MU board to vote on faculty raises
HUNTINGTON -- Some tenured and tenure-track faculty at Marshall University will receive salary adjustments if the board of governors gives its approval to the administration's plan to disburse $320,000 set aside in the new budget for raises.
The plan will be discussed and voted on Tuesday, Aug. 27, when board members convene in Memorial Student Center. The Finance, Audit and Facilities Planning Committee will meet at 9:30 a.m. in the John Spotts Room, where the action item must be vetted before going to the full board at 11 a.m. at the full meeting in the Shawkey Dining Room.
The plan outlined in the agenda and recommended by President Stephen Kopp would be implemented in two pieces. One piece includes certain eligible faculty members who were awarded promotions effective this fall semester. They'll receive an incremental amount that is the greater of the usual 10 percent increase and or $6,300 for those promoted from assistant to associate professor and $7,400 for those promoted from associate to full professor.
The other piece addresses certain eligible faculty members whose regular base salary is below specific minimums, which are $59,700 for professors, $52,300 for associate professors and $46,000 for assistant professors.
About 125 of nearly 400 faculty members will get either one of both adjustments, according to Matt Turner, Marshall's chief of staff.
"These adjustments are restricted to tenured and tenure-track faculty with terminal degrees," the agenda states as rationale for the disbursement plan. "Tenure-track faculty is the group with the greatest need for salary adjustment during the hiring process. While it's desirable to have faculty with a terminal degree, there's limited ability to reward possession of a terminal degree in present salary policy, and it tends to only be addressed in the initial hire. These adjustments will begin to stop the practice of valuing terminal-degreed faculty and those without such a degree as the same in salary policy."
A terminal degree is defined as the highest educational degree available in a given field of study.
The agenda goes on to state that the university has had problems recruiting qualified, instructional faculty. Setting a minimum salary for existing faculty begins to address those problems by allowing some departments to hire new faculty closer to market salaries without being restricted by low salaries of current members of the faculty.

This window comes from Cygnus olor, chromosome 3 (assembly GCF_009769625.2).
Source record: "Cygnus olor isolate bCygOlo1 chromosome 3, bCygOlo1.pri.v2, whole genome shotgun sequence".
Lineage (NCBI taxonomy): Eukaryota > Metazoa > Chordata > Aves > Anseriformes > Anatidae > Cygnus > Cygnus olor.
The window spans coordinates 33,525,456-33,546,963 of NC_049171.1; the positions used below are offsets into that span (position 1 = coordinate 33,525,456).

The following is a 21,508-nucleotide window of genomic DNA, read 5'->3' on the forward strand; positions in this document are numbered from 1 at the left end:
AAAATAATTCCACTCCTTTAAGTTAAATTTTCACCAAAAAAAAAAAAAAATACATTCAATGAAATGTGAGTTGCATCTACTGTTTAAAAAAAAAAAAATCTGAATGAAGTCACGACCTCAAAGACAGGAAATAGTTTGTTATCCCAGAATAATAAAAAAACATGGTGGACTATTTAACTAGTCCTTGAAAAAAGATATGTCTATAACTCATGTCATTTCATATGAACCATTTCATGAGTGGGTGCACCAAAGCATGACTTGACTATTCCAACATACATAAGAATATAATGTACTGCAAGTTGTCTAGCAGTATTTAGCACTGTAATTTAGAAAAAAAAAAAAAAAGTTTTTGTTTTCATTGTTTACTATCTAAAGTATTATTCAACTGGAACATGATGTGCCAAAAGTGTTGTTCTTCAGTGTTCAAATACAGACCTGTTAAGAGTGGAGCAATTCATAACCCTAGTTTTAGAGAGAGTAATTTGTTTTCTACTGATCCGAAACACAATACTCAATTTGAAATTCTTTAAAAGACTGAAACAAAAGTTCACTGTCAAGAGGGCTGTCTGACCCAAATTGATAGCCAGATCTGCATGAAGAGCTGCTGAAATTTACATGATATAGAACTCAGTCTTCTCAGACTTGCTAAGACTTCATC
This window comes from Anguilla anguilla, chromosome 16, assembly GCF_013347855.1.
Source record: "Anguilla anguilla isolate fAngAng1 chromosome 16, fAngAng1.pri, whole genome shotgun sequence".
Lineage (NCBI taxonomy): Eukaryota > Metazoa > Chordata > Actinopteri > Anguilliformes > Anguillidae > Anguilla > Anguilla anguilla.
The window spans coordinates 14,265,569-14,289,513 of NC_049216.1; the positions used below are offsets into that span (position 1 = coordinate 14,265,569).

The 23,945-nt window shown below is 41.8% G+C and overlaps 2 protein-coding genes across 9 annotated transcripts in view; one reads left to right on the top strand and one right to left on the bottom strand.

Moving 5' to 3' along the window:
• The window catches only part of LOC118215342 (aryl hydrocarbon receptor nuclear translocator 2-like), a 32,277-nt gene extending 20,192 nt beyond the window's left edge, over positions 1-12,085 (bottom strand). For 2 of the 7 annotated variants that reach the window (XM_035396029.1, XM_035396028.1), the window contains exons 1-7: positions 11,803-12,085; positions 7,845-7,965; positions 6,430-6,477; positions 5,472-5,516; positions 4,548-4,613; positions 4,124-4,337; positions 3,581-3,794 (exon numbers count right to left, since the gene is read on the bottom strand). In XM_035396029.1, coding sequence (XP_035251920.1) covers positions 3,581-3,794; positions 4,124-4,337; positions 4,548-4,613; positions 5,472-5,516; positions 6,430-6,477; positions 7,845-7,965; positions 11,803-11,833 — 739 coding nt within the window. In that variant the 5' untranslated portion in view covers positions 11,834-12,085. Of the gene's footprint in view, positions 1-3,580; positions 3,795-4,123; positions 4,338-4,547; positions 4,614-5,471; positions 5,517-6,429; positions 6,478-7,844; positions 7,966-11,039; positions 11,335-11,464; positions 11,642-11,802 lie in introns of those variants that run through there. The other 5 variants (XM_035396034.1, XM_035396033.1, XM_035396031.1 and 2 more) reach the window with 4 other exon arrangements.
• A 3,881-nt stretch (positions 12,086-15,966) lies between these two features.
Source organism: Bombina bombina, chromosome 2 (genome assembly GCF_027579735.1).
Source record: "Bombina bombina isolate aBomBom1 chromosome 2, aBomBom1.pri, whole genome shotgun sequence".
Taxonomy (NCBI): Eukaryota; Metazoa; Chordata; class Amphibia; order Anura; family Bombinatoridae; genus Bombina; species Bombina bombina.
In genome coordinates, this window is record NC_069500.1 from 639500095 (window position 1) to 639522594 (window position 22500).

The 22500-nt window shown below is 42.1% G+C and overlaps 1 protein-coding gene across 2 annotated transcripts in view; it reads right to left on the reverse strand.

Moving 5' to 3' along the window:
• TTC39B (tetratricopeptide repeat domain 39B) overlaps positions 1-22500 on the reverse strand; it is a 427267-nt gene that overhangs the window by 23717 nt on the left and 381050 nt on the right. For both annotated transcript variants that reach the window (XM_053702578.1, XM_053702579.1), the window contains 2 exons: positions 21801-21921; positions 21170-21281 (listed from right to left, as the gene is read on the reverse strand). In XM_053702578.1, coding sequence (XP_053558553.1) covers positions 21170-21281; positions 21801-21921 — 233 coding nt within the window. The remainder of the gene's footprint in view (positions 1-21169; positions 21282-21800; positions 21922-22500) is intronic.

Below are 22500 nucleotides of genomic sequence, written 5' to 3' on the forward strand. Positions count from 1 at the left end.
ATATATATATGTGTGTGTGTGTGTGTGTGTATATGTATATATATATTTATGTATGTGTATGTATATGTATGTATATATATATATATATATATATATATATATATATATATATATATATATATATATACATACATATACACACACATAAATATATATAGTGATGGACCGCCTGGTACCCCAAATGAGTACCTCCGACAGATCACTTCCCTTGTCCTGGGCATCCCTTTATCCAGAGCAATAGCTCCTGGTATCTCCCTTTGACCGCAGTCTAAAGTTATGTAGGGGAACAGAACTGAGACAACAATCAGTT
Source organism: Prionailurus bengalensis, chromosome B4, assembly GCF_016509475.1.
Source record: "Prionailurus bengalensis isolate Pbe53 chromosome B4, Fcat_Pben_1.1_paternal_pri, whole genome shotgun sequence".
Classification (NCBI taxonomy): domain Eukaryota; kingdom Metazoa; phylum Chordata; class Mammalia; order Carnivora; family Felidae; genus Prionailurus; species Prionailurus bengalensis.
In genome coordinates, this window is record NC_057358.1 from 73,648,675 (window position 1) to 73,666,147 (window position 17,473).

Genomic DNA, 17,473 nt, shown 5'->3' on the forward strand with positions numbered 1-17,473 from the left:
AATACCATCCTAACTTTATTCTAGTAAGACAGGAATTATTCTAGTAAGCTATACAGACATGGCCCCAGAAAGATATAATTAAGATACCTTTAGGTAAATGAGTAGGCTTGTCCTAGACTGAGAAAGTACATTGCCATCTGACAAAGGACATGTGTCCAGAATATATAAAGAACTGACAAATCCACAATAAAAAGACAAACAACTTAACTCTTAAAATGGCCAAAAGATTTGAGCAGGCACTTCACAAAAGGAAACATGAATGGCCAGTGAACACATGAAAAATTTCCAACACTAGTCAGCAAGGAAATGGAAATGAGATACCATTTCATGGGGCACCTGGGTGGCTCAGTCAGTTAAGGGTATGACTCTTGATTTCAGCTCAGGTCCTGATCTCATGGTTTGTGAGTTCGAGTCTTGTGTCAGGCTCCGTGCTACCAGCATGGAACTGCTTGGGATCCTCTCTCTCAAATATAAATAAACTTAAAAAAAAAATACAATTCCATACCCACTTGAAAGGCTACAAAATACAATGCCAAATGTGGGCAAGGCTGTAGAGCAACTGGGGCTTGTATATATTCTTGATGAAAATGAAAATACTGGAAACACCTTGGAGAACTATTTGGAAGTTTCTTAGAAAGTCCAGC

"The minimum salaries by-rank and the minimum promotion increment are first steps in addressing needed structural changes in faculty salary administration," the agenda states.
The actual cost for the salary changes will be an additional $354,000 to the base budget, although this fiscal year it is only expected to be $256,000 because it covers about three-quarters of the full year. If approved, the adjustments would be in effect for the Nov. 1 pay period.
Tuesday's agenda also includes action on a request to approve an intent to plan a master's degree in athletic training, which would build upon the undergraduate program Marshall already has. No additional resources, faculty lines or budgetary allocations are needed.
The university also is seeking final approval from the board on its master's degree in public health. It would be the second public health graduate degree program in the state.
Those two academic action items will be discussed in depth during the Academic & Student Affairs Committee meeting that starts at 9:30 a.m. Tuesday in room 2W37.
New board members also will be sworn in by Cabell Circuit Court Judge Jane Hustead. They include Huntington attorney James Bailes, businessman Phil Cline, financial consultant Christie Kinsey and Tim Dagostine, a division manager at Champion Output Solutions in Huntington.
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